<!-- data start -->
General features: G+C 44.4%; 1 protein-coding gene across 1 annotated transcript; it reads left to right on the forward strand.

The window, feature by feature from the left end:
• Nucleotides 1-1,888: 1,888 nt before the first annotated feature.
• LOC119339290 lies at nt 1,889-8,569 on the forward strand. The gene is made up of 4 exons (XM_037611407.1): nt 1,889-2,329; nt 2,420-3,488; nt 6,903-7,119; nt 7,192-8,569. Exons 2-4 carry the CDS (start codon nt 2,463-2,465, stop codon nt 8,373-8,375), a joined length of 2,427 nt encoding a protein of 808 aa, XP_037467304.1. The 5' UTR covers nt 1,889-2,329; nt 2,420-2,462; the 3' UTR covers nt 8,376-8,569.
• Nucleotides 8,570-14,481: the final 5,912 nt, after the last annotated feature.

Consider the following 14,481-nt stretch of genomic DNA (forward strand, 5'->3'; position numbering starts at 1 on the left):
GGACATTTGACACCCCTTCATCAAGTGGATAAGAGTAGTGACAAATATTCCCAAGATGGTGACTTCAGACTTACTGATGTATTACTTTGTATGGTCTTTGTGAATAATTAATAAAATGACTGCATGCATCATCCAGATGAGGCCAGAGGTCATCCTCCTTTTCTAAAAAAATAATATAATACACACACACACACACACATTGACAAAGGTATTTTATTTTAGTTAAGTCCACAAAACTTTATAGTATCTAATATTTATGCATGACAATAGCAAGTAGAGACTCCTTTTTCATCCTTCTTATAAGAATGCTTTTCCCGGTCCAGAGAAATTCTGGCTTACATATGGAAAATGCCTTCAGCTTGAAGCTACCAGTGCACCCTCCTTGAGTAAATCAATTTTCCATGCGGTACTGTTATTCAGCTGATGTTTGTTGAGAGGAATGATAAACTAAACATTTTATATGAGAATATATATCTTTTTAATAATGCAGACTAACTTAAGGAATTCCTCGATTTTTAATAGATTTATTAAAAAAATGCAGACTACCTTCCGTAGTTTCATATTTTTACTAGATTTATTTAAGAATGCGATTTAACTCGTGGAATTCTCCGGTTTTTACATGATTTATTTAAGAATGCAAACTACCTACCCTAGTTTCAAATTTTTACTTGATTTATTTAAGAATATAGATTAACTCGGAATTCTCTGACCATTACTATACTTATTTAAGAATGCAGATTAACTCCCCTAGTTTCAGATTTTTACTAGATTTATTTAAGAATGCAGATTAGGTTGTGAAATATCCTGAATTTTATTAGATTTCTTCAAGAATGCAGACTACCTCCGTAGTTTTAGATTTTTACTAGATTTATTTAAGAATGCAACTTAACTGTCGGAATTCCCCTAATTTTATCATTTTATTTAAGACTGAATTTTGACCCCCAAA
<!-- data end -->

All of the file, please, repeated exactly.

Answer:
General features: G+C 44.4%; 1 protein-coding gene across 1 annotated transcript; it reads left to right on the forward strand.

The window, feature by feature from the left end:
• Nucleotides 1-1,888: 1,888 nt before the first annotated feature.
• LOC119339290 lies at nt 1,889-8,569 on the forward strand. The gene is made up of 4 exons (XM_037611407.1): nt 1,889-2,329; nt 2,420-3,488; nt 6,903-7,119; nt 7,192-8,569. Exons 2-4 carry the CDS (start codon nt 2,463-2,465, stop codon nt 8,373-8,375), a joined length of 2,427 nt encoding a protein of 808 aa, XP_037467304.1. The 5' UTR covers nt 1,889-2,329; nt 2,420-2,462; the 3' UTR covers nt 8,376-8,569.
• Nucleotides 8,570-14,481: the final 5,912 nt, after the last annotated feature.

Consider the following 14,481-nt stretch of genomic DNA (forward strand, 5'->3'; position numbering starts at 1 on the left):
GGACATTTGACACCCCTTCATCAAGTGGATAAGAGTAGTGACAAATATTCCCAAGATGGTGACTTCAGACTTACTGATGTATTACTTTGTATGGTCTTTGTGAATAATTAATAAAATGACTGCATGCATCATCCAGATGAGGCCAGAGGTCATCCTCCTTTTCTAAAAAAATAATATAATACACACACACACACACACATTGACAAAGGTATTTTATTTTAGTTAAGTCCACAAAACTTTATAGTATCTAATATTTATGCATGACAATAGCAAGTAGAGACTCCTTTTTCATCCTTCTTATAAGAATGCTTTTCCCGGTCCAGAGAAATTCTGGCTTACATATGGAAAATGCCTTCAGCTTGAAGCTACCAGTGCACCCTCCTTGAGTAAATCAATTTTCCATGCGGTACTGTTATTCAGCTGATGTTTGTTGAGAGGAATGATAAACTAAACATTTTATATGAGAATATATATCTTTTTAATAATGCAGACTAACTTAAGGAATTCCTCGATTTTTAATAGATTTATTAAAAAAATGCAGACTACCTTCCGTAGTTTCATATTTTTACTAGATTTATTTAAGAATGCGATTTAACTCGTGGAATTCTCCGGTTTTTACATGATTTATTTAAGAATGCAAACTACCTACCCTAGTTTCAAATTTTTACTTGATTTATTTAAGAATATAGATTAACTCGGAATTCTCTGACCATTACTATACTTATTTAAGAATGCAGATTAACTCCCCTAGTTTCAGATTTTTACTAGATTTATTTAAGAATGCAGATTAGGTTGTGAAATATCCTGAATTTTATTAGATTTCTTCAAGAATGCAGACTACCTCCGTAGTTTTAGATTTTTACTAGATTTATTTAAGAATGCAACTTAACTGTCGGAATTCCCCTAATTTTATCATTTTATTTAAGACTGAATTTTGACCCCCAAA